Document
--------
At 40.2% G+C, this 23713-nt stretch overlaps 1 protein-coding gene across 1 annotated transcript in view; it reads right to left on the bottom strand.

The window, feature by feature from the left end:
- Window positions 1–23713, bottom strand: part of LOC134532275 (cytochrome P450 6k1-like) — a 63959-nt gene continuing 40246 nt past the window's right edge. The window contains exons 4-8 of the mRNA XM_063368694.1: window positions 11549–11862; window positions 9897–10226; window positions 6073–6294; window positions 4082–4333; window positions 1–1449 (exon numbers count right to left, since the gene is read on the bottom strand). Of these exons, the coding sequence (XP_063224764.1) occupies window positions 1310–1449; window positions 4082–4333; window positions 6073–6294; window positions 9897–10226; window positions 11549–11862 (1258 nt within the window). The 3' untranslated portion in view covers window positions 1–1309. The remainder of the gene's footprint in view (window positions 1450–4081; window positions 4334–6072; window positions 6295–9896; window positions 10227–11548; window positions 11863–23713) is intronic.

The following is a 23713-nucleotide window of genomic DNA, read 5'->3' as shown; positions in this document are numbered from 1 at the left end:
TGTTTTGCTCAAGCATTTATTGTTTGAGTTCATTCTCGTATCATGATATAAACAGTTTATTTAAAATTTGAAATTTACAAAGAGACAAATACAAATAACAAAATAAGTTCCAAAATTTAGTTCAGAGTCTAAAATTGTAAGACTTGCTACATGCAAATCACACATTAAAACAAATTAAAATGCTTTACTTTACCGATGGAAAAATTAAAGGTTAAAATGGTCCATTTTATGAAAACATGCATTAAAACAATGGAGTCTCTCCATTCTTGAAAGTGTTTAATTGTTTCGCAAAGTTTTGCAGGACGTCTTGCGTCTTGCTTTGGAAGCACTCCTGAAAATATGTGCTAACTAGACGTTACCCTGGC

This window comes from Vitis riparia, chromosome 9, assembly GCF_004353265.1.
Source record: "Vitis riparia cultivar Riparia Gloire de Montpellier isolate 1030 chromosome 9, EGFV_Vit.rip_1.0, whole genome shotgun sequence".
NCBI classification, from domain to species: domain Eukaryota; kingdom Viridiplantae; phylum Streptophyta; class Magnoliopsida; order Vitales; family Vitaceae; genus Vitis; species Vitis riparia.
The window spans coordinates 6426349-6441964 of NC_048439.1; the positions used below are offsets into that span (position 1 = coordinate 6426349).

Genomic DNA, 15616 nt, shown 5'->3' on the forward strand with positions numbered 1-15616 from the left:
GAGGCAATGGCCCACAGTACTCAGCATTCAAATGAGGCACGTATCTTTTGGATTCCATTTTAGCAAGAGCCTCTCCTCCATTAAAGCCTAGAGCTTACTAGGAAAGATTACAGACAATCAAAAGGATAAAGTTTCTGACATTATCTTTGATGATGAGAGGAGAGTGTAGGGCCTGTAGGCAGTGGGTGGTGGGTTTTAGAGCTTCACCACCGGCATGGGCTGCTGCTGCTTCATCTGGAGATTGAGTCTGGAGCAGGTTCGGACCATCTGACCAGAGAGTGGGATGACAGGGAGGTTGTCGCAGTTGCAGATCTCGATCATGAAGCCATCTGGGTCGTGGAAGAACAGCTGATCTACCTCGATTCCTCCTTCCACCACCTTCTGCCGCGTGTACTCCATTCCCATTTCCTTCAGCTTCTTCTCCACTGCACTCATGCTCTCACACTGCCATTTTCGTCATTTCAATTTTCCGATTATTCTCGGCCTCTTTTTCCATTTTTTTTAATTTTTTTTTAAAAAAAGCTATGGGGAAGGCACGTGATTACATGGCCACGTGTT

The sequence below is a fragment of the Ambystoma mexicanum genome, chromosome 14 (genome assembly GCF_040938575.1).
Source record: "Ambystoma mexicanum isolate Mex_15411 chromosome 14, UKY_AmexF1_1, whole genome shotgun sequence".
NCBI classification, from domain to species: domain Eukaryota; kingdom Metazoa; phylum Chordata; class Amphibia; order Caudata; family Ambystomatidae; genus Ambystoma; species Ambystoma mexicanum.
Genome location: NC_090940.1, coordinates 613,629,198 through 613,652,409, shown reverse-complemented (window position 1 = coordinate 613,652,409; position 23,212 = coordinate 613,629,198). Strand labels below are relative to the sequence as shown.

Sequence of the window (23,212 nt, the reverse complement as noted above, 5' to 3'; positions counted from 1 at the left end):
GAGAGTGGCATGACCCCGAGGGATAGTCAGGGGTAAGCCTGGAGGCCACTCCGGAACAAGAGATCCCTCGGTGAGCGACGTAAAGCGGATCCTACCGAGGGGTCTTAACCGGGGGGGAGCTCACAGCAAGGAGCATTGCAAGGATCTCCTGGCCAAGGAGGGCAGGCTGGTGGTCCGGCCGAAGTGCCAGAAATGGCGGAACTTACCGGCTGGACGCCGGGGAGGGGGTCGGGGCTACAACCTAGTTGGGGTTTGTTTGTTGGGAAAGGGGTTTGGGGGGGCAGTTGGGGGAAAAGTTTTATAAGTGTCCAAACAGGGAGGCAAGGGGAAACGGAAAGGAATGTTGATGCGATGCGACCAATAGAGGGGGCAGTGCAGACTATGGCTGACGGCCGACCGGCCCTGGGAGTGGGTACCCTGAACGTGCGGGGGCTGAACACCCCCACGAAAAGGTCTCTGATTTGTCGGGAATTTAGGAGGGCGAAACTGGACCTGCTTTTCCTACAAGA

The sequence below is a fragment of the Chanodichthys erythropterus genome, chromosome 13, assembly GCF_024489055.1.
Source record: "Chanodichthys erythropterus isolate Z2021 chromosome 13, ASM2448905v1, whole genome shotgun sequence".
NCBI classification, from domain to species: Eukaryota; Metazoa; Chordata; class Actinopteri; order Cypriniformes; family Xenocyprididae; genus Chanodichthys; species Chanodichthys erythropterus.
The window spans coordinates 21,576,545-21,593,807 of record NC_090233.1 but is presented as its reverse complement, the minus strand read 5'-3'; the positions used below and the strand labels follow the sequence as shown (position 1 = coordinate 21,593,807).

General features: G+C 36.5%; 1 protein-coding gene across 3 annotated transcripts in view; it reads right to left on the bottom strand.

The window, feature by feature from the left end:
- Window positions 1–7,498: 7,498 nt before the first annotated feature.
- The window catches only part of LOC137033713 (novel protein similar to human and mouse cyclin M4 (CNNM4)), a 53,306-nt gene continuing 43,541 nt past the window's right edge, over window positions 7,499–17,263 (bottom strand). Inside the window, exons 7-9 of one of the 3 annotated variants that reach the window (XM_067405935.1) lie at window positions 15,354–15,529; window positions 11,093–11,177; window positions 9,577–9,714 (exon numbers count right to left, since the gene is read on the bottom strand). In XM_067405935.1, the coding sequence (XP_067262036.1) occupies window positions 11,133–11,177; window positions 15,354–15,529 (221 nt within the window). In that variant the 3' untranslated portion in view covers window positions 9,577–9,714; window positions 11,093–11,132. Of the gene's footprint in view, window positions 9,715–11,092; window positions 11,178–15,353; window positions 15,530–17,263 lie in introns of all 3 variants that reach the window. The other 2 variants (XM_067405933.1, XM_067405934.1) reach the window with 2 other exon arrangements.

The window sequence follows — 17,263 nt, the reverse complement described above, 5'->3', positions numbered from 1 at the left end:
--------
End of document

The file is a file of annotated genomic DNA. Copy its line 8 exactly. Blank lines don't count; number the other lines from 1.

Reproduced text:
NCBI classification, from domain to species: domain Eukaryota; kingdom Viridiplantae; phylum Streptophyta; class Magnoliopsida; order Vitales; family Vitaceae; genus Vitis; species Vitis riparia.